First Look: Madden 21 On Next-Gen Consoles Puts Data In The Details
With the official release of PlayStation 5 and Xbox Series X, football fans don’t have to wait much longer to bring their Madden 21 gameplay to their shiny new next-gen consoles. Madden 21 will release for the consoles on December 4, adding crisp new visuals and dynamic player mechanics to the game through the use of the Frostbite Engine and NFL Next Gen Stats.
TheGamer recently had the opportunity to get a first-look at the next-gen footage during a press event, which showed off the power and cutting edge technology being brought to the Madden franchise to make it one of the most immersive experiences in the series.
Deferred rendering and lighting, new weather details, location-based audio, and more realistic player models and movements were highlighted during the event. With football, as a whole, being played in some of the most lit-up environments in sports – whether it be under sunny skies on a Sunday afternoon or under the lights of a Monday Night Football showdown – it was important to try and replicate that experience in Madden.
The deferred light system allows for even more lighting than ever before, making every gameday detail look better, even in the rain. Speaking of which, weather details are also more prevalent on the next-gen consoles, such as standing puddles accumulating on the sidelines during a downpour.
Sidelines themselves feature more details in the ways that players react to what’s happening in the game in real-time. And how do the new character models themselves look? Quite frankly, pretty great. A comparison of Lamar Jackson’s up-close facial features between current-gen and next-gen consoles showed off a more detailed and human look. Admittedly, I wasn’t as blown away as I was with the next-gen player models from NBA 2K21, but players’ updated facial features and expressions are a nice touch, even if underneath a football helmet.
The highlight of the first-look event came courtesy of NFL Next Gen Stats, which powers the all-new player movement system on next-gen. The development team used NFL Next Gen Stats to recreate player positioning and movement using real-life data captured from the tracking tags that are placed inside every players’ shoulder pads. Whereas current-gen player movement looks and feels a bit more robotic, the data from NFL Next Gen Stats allows players to run routes, for example, that are more true to how they would be run in real-life, with body positioning playing a major role in the fluidity of their movement. These changes may sound subtle enough to be overlooked during gameplay, but there’s no doubt in my mind (as a daily Madden player) that they – along with the responsiveness of controller haptic feedback – will be powerful enough to make the Madden 21 in-game experience even more immersive than it already is.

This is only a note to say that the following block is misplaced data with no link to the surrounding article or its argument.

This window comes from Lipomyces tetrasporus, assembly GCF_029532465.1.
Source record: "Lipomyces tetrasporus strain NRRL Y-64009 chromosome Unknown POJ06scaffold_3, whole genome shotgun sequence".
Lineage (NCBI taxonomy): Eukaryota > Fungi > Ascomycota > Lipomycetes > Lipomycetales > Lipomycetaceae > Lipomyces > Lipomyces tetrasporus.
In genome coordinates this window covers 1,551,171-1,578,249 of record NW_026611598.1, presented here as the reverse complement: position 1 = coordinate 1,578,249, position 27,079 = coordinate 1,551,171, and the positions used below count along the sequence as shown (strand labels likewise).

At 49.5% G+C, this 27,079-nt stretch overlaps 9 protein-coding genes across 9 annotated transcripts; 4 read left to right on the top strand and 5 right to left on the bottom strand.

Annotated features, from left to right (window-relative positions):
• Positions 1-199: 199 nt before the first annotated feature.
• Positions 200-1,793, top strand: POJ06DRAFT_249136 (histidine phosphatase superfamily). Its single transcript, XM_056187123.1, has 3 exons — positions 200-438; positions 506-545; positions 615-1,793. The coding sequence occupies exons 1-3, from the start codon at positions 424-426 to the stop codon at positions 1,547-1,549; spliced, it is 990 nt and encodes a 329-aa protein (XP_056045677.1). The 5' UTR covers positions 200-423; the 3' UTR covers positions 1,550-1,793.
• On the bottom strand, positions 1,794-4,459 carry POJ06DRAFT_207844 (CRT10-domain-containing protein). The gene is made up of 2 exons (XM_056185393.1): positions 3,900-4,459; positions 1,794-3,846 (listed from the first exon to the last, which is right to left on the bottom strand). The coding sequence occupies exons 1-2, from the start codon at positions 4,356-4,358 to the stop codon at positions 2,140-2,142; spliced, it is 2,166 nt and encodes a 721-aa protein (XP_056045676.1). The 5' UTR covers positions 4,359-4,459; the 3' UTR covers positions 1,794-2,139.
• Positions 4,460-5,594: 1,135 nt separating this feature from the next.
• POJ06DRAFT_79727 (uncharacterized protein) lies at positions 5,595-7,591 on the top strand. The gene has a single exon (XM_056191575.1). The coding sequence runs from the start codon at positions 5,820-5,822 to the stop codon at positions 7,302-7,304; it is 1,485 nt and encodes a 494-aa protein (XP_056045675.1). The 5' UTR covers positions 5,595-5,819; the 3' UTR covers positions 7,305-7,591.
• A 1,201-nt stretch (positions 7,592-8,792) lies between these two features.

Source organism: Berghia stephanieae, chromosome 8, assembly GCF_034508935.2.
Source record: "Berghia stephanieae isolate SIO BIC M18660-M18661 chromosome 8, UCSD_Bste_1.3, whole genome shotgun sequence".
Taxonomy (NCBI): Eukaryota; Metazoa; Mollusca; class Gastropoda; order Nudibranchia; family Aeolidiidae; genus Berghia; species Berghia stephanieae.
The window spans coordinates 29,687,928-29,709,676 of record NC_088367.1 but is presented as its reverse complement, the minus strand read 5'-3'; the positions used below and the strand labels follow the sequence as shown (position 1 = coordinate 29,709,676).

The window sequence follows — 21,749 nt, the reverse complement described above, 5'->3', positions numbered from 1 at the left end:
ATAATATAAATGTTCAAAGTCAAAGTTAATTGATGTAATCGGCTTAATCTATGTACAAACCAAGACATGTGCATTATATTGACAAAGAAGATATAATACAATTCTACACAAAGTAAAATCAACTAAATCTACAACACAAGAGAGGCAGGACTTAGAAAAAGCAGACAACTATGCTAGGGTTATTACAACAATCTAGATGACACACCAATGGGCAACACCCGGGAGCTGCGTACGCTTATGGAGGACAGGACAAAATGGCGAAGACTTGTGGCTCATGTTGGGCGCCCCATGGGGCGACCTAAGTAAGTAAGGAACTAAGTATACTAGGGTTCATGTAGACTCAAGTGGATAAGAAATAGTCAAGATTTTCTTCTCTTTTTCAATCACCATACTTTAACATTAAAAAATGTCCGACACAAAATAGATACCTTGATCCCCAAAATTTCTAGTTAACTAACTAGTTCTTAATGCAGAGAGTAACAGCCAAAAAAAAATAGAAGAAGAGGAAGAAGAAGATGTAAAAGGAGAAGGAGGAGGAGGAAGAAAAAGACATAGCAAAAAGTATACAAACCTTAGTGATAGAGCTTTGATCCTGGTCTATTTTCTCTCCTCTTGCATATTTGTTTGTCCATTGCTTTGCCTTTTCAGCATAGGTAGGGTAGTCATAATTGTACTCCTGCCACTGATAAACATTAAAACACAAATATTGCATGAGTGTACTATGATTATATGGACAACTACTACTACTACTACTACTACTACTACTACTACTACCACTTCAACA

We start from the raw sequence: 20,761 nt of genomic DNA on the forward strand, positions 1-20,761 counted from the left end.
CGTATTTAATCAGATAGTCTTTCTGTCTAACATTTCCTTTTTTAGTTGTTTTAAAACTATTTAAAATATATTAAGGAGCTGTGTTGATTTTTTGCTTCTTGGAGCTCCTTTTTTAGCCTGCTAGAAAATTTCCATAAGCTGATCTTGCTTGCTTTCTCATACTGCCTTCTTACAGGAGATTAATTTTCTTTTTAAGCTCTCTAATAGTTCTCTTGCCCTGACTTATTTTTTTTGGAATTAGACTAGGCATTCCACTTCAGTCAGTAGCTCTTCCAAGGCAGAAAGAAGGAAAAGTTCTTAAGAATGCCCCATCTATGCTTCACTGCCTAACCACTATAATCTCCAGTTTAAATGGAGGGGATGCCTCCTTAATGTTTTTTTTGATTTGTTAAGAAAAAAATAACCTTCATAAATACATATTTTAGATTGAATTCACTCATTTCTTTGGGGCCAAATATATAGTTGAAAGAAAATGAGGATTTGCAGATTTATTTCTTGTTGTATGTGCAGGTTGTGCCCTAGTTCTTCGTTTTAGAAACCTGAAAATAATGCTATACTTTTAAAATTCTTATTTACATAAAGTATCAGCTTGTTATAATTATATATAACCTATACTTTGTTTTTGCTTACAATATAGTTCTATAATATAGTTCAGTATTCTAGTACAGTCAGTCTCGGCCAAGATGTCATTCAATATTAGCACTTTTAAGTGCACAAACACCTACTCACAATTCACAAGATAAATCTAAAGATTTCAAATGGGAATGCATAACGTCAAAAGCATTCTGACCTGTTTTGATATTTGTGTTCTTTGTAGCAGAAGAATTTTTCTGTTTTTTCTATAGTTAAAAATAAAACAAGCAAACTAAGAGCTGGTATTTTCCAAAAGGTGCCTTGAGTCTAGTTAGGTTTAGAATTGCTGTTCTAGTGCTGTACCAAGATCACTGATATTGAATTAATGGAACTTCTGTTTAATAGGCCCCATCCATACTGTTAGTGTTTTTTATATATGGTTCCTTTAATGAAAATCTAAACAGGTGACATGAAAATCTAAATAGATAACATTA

Finally, a new play-calling system will allow you to call plays more efficiently, whether you’re dialing up a play for a specific player, or using one of your go-to plays that can be saved as a favorite.
All of these new features were made possible by the Frostbite Engine, which allowed the move to next-gen consoles to be the “smoothest transition to date,” according to Madden 21 Executive Producer Seann Graddy. For Madden players, the move to next-gen can’t come soon enough. While the PlayStation 5 and Xbox Series X versions of the game will feature everything that is already available – including the latest major update to Franchise mode – hopefully, the overall experience will be better than the one that exists on current-gen consoles.
Madden 21 will be available on PlayStation 5 and Xbox Series X on December 4, and will come with dual entitlement for those who have already purchased the current-gen versions of the game.
NEXT: Madden’s Fundamental Flaws Won’t Be Fixed By Next-Gen Consoles Alone
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Sam has been writing for TheGamer since early 2018, earning the role as the Lead Features & Review Editor in 2019. The Denver, Colorado-native’s knack for writing has been a life-long endeavor. His time spent in corporate positions has helped shape the professional element of his creative writing passion and skills. Beyond writing, Sam is a lover of all things food and video games, which – especially on weekends – are generally mutually exclusive, as he streams his gameplay on Twitch (as well as TheGamer’s Facebook page) under the self-proclaimed, though well-deserved moniker of ChipotleSam. (Seriously…just ask him about his Chipotle burrito tattoo). You can find Sam on Twitter, Instagram, and Facebook as @RealChipotleSam.
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